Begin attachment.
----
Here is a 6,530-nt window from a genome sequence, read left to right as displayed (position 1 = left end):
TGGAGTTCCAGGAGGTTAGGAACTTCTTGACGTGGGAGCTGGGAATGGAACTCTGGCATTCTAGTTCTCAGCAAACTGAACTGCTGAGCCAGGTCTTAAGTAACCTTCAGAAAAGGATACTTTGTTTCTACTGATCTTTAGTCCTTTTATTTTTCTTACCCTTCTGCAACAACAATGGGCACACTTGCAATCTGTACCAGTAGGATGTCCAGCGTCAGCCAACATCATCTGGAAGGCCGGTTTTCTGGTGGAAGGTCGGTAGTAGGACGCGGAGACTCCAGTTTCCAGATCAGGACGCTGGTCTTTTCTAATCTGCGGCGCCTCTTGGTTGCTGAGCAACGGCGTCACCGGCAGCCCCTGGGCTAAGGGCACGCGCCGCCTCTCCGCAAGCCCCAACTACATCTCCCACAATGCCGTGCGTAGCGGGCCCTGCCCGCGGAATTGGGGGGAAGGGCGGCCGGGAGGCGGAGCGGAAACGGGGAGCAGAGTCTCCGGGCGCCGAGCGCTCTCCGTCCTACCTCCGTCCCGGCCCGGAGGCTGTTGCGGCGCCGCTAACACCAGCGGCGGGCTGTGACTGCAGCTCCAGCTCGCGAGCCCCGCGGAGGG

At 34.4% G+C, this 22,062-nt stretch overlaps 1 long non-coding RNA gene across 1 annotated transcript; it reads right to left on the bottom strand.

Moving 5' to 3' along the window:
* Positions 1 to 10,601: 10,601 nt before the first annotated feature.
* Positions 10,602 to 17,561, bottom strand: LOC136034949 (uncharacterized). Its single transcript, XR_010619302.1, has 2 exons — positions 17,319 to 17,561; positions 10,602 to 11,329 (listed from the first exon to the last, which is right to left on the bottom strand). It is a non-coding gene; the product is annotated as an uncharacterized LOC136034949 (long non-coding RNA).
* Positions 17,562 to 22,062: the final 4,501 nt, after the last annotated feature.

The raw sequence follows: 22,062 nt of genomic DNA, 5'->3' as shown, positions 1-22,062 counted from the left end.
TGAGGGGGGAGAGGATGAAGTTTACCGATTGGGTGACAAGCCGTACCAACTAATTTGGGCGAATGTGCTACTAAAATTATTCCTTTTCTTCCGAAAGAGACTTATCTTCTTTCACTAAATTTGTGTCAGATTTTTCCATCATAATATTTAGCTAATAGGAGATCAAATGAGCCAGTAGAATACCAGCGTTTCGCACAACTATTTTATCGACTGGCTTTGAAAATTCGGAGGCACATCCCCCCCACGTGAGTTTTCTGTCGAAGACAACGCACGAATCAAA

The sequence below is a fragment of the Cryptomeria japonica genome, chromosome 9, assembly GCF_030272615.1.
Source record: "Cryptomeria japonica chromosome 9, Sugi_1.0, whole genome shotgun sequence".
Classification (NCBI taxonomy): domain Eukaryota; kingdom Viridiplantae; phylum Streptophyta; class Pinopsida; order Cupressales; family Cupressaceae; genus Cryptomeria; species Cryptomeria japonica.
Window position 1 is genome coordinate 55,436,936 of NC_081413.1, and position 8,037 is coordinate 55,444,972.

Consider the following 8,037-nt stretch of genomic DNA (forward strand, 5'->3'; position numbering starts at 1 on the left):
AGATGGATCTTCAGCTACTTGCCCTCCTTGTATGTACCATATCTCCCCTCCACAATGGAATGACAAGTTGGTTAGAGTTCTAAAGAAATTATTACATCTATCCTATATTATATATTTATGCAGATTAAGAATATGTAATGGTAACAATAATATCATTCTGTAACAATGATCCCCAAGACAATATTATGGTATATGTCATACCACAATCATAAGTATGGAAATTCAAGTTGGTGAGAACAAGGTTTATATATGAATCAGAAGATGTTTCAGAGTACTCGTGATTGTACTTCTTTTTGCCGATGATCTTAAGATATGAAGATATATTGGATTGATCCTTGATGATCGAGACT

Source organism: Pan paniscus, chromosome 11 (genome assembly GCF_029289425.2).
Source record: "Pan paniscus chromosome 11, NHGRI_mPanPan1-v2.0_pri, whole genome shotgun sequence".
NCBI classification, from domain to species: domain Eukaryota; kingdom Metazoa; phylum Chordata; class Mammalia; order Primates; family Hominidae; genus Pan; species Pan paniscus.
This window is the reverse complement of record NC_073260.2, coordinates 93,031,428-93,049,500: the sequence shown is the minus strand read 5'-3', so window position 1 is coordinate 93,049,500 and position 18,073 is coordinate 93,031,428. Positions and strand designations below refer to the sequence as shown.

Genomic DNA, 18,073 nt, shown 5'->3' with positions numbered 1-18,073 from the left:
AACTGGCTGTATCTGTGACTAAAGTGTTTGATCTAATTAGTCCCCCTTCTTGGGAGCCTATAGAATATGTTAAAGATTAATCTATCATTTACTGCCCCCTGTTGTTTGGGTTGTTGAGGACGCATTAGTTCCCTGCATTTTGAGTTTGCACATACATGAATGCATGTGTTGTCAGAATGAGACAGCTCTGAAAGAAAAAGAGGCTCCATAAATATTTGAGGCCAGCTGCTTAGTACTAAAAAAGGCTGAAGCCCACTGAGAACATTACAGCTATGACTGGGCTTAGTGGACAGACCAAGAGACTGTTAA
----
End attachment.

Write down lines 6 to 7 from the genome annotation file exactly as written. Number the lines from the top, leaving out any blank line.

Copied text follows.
* Positions 10,602 to 17,561, bottom strand: LOC136034949 (uncharacterized). Its single transcript, XR_010619302.1, has 2 exons — positions 17,319 to 17,561; positions 10,602 to 11,329 (listed from the first exon to the last, which is right to left on the bottom strand). It is a non-coding gene; the product is annotated as an uncharacterized LOC136034949 (long non-coding RNA).
* Positions 17,562 to 22,062: the final 4,501 nt, after the last annotated feature.